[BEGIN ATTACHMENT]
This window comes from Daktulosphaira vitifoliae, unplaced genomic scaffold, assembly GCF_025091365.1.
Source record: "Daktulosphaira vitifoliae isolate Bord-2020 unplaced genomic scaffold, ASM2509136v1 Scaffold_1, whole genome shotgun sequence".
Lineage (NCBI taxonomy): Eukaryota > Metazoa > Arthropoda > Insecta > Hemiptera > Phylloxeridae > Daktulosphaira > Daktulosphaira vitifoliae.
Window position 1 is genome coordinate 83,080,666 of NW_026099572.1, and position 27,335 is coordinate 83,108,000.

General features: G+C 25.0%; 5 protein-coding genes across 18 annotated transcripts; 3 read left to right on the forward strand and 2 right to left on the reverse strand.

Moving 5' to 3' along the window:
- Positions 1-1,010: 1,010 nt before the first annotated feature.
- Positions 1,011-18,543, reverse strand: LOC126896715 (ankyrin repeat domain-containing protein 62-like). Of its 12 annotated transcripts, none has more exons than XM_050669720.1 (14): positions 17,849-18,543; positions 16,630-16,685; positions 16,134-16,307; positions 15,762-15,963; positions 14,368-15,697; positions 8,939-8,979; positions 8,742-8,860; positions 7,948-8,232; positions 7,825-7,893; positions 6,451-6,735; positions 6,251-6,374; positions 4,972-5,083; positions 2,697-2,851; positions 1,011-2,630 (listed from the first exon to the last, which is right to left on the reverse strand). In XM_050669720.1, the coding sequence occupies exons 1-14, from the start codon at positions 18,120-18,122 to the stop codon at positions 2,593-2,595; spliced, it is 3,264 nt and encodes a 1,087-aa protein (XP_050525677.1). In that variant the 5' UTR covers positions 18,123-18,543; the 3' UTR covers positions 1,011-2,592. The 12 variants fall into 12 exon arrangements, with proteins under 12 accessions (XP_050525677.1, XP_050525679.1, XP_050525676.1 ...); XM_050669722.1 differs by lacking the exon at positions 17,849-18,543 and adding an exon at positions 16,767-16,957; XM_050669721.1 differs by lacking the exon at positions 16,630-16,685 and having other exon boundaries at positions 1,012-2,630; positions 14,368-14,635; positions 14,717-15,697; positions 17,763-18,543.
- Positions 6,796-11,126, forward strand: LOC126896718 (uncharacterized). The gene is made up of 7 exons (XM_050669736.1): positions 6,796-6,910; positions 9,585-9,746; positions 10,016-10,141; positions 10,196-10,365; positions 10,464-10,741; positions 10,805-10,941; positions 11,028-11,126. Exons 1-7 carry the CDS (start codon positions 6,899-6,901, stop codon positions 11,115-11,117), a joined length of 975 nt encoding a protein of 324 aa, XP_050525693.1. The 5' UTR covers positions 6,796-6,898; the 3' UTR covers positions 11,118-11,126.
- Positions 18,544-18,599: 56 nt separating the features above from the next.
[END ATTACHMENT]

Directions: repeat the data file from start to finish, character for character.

This window comes from Daktulosphaira vitifoliae, unplaced genomic scaffold, assembly GCF_025091365.1.
Source record: "Daktulosphaira vitifoliae isolate Bord-2020 unplaced genomic scaffold, ASM2509136v1 Scaffold_1, whole genome shotgun sequence".
Lineage (NCBI taxonomy): Eukaryota > Metazoa > Arthropoda > Insecta > Hemiptera > Phylloxeridae > Daktulosphaira > Daktulosphaira vitifoliae.
Window position 1 is genome coordinate 83,080,666 of NW_026099572.1, and position 27,335 is coordinate 83,108,000.

General features: G+C 25.0%; 5 protein-coding genes across 18 annotated transcripts; 3 read left to right on the forward strand and 2 right to left on the reverse strand.

Moving 5' to 3' along the window:
- Positions 1-1,010: 1,010 nt before the first annotated feature.
- Positions 1,011-18,543, reverse strand: LOC126896715 (ankyrin repeat domain-containing protein 62-like). Of its 12 annotated transcripts, none has more exons than XM_050669720.1 (14): positions 17,849-18,543; positions 16,630-16,685; positions 16,134-16,307; positions 15,762-15,963; positions 14,368-15,697; positions 8,939-8,979; positions 8,742-8,860; positions 7,948-8,232; positions 7,825-7,893; positions 6,451-6,735; positions 6,251-6,374; positions 4,972-5,083; positions 2,697-2,851; positions 1,011-2,630 (listed from the first exon to the last, which is right to left on the reverse strand). In XM_050669720.1, the coding sequence occupies exons 1-14, from the start codon at positions 18,120-18,122 to the stop codon at positions 2,593-2,595; spliced, it is 3,264 nt and encodes a 1,087-aa protein (XP_050525677.1). In that variant the 5' UTR covers positions 18,123-18,543; the 3' UTR covers positions 1,011-2,592. The 12 variants fall into 12 exon arrangements, with proteins under 12 accessions (XP_050525677.1, XP_050525679.1, XP_050525676.1 ...); XM_050669722.1 differs by lacking the exon at positions 17,849-18,543 and adding an exon at positions 16,767-16,957; XM_050669721.1 differs by lacking the exon at positions 16,630-16,685 and having other exon boundaries at positions 1,012-2,630; positions 14,368-14,635; positions 14,717-15,697; positions 17,763-18,543.
- Positions 6,796-11,126, forward strand: LOC126896718 (uncharacterized). The gene is made up of 7 exons (XM_050669736.1): positions 6,796-6,910; positions 9,585-9,746; positions 10,016-10,141; positions 10,196-10,365; positions 10,464-10,741; positions 10,805-10,941; positions 11,028-11,126. Exons 1-7 carry the CDS (start codon positions 6,899-6,901, stop codon positions 11,115-11,117), a joined length of 975 nt encoding a protein of 324 aa, XP_050525693.1. The 5' UTR covers positions 6,796-6,898; the 3' UTR covers positions 11,118-11,126.
- Positions 18,544-18,599: 56 nt separating the features above from the next.